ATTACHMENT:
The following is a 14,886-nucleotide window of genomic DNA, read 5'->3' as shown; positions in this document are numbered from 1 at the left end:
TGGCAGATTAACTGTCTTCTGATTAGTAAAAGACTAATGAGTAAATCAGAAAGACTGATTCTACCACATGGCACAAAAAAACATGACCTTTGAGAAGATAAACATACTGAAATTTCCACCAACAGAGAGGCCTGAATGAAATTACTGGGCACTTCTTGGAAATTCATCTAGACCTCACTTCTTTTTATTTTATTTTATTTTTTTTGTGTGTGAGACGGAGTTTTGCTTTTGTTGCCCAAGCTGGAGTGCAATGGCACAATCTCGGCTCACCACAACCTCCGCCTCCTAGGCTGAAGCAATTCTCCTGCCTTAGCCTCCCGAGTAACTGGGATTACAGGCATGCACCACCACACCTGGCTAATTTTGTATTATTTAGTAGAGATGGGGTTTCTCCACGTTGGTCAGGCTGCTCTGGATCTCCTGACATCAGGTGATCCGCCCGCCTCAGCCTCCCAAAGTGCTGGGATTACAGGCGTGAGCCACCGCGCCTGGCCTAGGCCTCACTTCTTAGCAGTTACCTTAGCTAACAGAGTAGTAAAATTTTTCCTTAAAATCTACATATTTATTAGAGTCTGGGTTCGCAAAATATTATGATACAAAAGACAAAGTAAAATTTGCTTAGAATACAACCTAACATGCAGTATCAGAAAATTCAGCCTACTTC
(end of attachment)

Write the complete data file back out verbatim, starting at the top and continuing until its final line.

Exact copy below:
The following is a 14,886-nucleotide window of genomic DNA, read 5'->3' as shown; positions in this document are numbered from 1 at the left end:
TGGCAGATTAACTGTCTTCTGATTAGTAAAAGACTAATGAGTAAATCAGAAAGACTGATTCTACCACATGGCACAAAAAAACATGACCTTTGAGAAGATAAACATACTGAAATTTCCACCAACAGAGAGGCCTGAATGAAATTACTGGGCACTTCTTGGAAATTCATCTAGACCTCACTTCTTTTTATTTTATTTTATTTTTTTTGTGTGTGAGACGGAGTTTTGCTTTTGTTGCCCAAGCTGGAGTGCAATGGCACAATCTCGGCTCACCACAACCTCCGCCTCCTAGGCTGAAGCAATTCTCCTGCCTTAGCCTCCCGAGTAACTGGGATTACAGGCATGCACCACCACACCTGGCTAATTTTGTATTATTTAGTAGAGATGGGGTTTCTCCACGTTGGTCAGGCTGCTCTGGATCTCCTGACATCAGGTGATCCGCCCGCCTCAGCCTCCCAAAGTGCTGGGATTACAGGCGTGAGCCACCGCGCCTGGCCTAGGCCTCACTTCTTAGCAGTTACCTTAGCTAACAGAGTAGTAAAATTTTTCCTTAAAATCTACATATTTATTAGAGTCTGGGTTCGCAAAATATTATGATACAAAAGACAAAGTAAAATTTGCTTAGAATACAACCTAACATGCAGTATCAGAAAATTCAGCCTACTTC